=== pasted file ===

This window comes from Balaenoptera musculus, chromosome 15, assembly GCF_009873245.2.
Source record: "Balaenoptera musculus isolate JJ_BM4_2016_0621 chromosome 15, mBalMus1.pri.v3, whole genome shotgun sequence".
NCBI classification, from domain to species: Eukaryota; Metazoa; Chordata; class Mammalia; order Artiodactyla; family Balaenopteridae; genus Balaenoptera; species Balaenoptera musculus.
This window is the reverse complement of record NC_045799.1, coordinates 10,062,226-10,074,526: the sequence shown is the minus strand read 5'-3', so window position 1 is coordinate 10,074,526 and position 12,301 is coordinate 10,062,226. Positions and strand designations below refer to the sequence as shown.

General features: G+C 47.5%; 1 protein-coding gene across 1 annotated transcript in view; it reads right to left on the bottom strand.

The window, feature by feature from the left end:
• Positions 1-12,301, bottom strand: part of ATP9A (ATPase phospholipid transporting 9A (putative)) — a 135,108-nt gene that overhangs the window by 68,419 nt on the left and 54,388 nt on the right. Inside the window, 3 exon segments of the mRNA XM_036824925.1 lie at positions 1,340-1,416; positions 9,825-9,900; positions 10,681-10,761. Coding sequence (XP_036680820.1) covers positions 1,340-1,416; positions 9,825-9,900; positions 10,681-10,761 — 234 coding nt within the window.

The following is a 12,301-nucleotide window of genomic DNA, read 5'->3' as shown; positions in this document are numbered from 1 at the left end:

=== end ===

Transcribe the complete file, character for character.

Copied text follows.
This window comes from Balaenoptera musculus, chromosome 15, assembly GCF_009873245.2.
Source record: "Balaenoptera musculus isolate JJ_BM4_2016_0621 chromosome 15, mBalMus1.pri.v3, whole genome shotgun sequence".
NCBI classification, from domain to species: Eukaryota; Metazoa; Chordata; class Mammalia; order Artiodactyla; family Balaenopteridae; genus Balaenoptera; species Balaenoptera musculus.
This window is the reverse complement of record NC_045799.1, coordinates 10,062,226-10,074,526: the sequence shown is the minus strand read 5'-3', so window position 1 is coordinate 10,074,526 and position 12,301 is coordinate 10,062,226. Positions and strand designations below refer to the sequence as shown.

General features: G+C 47.5%; 1 protein-coding gene across 1 annotated transcript in view; it reads right to left on the bottom strand.

The window, feature by feature from the left end:
• Positions 1-12,301, bottom strand: part of ATP9A (ATPase phospholipid transporting 9A (putative)) — a 135,108-nt gene that overhangs the window by 68,419 nt on the left and 54,388 nt on the right. Inside the window, 3 exon segments of the mRNA XM_036824925.1 lie at positions 1,340-1,416; positions 9,825-9,900; positions 10,681-10,761. Coding sequence (XP_036680820.1) covers positions 1,340-1,416; positions 9,825-9,900; positions 10,681-10,761 — 234 coding nt within the window.

The following is a 12,301-nucleotide window of genomic DNA, read 5'->3' as shown; positions in this document are numbered from 1 at the left end: